11. Hi Kristi,

    yes - if half of the Team disappears cause of.... what an unbelievable Story. I´ve red all the available Literature of course - and I am still astonished, that someone has booked O´Dowd for a speech.....
    Greets

    ReplyDelete
  12. i have read SO much about the 96 everest disater that it is ABSOLUTELY crystal clear that woodall 1. should not have been leading a team to everest 2. made some terrible decisions (partly due to his inexperience ... partly due to his arrogance) that probably resulted in the deaths of a number of other climbers ...

    of course he's tried to paint a more positive picture of his role in the 96 dosaster ... but he is generally dispised and shunned by the climbing community ...

    accordingly ... he has tried to make amends for his sins ... such as his attempts to recover/bury the bodies of his friends who died on the mountain... but: no doubt he will be remembered as a villian ... and quite rightly so ...

    ReplyDelete
  13. I was just watching a documentary called "The Dark Side of Everest" on YouTube (it's an excellent documentary, btw) and O'Dowd is one of the talking-heads featured, as are Beck Weathers and Matt Dickinson (whose contempt for O'Dowd and Woodall is obvious). It's an excellent documentary, I highly recommend it.

    Anyway. Funnily enough, at no point in said documentary does O'Dowd make any mention of Woodall getting frostbite in his efforts to help; in fact, she very clearly states that for either of them to even attempt such a thing would have been dangerous and foolhardy, so they stayed huddled in their tents.

    She very clearly states that she and Woodall could not possibly have gone up the mountain to rescue people, so they didn't even try. She does mention that their Sherpas could possibly have done it, but that she/Woodall "couldn't exactly order them to," which kind of implies that they didn't even really ask.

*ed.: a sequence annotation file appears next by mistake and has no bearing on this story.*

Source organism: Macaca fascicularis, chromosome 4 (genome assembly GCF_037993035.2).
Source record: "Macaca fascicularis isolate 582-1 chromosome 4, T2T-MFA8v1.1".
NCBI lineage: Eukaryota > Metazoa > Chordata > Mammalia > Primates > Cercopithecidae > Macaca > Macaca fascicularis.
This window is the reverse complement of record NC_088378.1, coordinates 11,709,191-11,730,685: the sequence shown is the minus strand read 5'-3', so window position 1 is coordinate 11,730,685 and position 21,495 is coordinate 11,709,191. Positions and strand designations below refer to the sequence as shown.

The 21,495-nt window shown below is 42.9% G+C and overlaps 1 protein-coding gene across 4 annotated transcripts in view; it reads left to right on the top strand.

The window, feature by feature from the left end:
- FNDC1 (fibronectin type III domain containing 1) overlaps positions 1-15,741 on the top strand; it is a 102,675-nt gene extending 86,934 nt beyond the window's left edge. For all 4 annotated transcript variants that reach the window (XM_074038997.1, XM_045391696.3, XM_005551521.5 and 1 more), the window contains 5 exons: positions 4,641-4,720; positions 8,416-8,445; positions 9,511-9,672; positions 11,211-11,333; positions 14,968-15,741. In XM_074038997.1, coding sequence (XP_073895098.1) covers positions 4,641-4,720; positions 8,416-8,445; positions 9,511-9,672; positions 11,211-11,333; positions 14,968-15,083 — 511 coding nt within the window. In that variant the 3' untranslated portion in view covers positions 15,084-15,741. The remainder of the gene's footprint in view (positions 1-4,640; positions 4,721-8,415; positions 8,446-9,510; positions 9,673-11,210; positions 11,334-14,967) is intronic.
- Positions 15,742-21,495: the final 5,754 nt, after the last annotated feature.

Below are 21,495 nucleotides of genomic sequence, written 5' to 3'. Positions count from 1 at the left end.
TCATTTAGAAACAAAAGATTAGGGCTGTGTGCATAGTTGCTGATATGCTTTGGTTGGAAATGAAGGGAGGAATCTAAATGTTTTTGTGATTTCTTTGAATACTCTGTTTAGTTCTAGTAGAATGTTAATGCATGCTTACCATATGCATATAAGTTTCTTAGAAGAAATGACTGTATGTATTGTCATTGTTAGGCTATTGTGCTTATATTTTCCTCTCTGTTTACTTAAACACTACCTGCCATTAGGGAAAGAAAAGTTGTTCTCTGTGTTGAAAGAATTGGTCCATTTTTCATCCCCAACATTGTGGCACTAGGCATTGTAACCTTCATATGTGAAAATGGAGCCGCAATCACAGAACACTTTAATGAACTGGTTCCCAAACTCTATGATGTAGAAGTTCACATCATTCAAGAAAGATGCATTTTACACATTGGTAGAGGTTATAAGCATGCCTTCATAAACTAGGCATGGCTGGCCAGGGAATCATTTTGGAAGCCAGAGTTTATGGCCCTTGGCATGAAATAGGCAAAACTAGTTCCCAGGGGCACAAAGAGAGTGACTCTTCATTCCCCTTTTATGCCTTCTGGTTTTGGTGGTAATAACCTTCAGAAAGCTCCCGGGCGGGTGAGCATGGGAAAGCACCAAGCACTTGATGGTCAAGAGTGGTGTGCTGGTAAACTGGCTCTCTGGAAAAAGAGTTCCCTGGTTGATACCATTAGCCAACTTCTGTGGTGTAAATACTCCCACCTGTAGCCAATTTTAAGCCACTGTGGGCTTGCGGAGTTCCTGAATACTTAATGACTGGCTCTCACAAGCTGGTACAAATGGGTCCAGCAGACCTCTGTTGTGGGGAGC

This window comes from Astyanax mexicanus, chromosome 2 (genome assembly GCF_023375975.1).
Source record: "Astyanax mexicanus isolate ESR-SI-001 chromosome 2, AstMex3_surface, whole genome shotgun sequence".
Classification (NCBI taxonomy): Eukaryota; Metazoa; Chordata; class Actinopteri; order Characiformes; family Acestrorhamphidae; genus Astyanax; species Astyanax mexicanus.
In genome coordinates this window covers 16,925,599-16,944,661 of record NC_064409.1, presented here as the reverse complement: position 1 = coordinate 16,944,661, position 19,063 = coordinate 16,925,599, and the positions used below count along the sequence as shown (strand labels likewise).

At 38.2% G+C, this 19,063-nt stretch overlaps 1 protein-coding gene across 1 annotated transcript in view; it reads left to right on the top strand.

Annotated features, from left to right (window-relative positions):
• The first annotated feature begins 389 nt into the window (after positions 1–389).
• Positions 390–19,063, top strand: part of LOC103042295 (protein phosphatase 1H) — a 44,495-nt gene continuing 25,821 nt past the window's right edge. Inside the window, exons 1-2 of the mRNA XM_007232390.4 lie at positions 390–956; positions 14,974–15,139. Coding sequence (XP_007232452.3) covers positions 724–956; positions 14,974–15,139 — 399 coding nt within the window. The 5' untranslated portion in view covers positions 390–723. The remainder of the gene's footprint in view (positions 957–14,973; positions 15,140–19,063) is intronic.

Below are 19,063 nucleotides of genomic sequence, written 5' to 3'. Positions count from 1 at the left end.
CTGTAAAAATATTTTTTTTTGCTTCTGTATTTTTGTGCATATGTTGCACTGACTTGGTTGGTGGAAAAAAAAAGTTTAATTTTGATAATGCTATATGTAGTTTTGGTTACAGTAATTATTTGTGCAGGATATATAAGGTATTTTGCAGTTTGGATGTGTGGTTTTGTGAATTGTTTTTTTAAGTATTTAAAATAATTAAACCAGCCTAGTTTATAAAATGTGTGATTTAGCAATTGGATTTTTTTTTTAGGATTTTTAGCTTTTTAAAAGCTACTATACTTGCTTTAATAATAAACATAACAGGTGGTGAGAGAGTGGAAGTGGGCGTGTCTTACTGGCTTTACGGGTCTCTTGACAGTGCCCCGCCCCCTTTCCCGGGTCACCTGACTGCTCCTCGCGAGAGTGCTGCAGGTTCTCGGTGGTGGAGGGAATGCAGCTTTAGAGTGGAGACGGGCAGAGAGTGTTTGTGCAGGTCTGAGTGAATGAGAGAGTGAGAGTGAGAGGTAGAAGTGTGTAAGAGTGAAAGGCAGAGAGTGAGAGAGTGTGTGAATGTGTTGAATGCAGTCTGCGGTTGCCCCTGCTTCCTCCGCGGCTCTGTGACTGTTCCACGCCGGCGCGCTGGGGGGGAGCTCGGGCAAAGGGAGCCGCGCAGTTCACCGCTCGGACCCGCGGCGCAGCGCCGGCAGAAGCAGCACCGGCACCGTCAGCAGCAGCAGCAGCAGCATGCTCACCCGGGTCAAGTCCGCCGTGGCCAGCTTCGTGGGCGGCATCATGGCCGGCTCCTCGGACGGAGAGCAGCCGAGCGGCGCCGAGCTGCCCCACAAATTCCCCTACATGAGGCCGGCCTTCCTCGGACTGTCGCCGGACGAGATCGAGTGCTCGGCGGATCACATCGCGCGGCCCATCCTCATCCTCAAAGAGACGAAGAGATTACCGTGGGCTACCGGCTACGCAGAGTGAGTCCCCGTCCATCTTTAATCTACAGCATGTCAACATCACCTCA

She does mention the refusal to loan the radio, and uses the same "Base Çamp asked us to keep our radios so we could keep them informed on the rescue attempts," excuse. I find this ridiculous. First, they weren't involved in the rescue attempts, so what could they have been informing BC of? And second--and more importantly, IMO--the only reason they would need their radio(s?) to keep BC informed would be if the other groups were not able to contact BC to update them; if their radios had died, in other words. In which case, they could have given the radios to the other groups, and those other groups could then have kept BC informed. So they "needed to keep BC informed" because the other groups couldn't due to dead radios, and they used that as an excuse not to give those groups the radios. Ridiculous.

    (Interestingly enough, a Google search of Cathy O'Dowd brings up an old article from the NYT from May 1996, which mentions the SA group "helped out and kept the radio link to the world open. They were applauded as heroes." Hmm...so they kept the radio link to the world open and were hailed as heroes, rather than handing over the radios and letting other people actually BE heroes.)

    Her justification in the documentary of herself and Woodall's abandonment of Bruce Herrod is just...amazing. She basically says that Woodall couldn't have gotten into a physical fight with Woodall to make him descend with them, but never says that either of them actually even thought to recommend that Herrod do so, or said anything to him about it at all. She seems to really not believe they have any responsibility in Herrod's death, or that it was even a problem that they left him to climb by himself, alone on the mountain. Others in the documentary make no attempt to hide their disgust at this, and Herrod's widow doesn't appear to bear warm and fuzzy feelings toward the duo, either. Shameful.


    Now I need to see if I can find a copy of Ascent and Dissent!

    ReplyDelete
  14. If you, like a child, holds onto a radio in times of Life and Death, why would you worry about anything else. Simple selfishness probably is a symptom of great selfishness

    ReplyDelete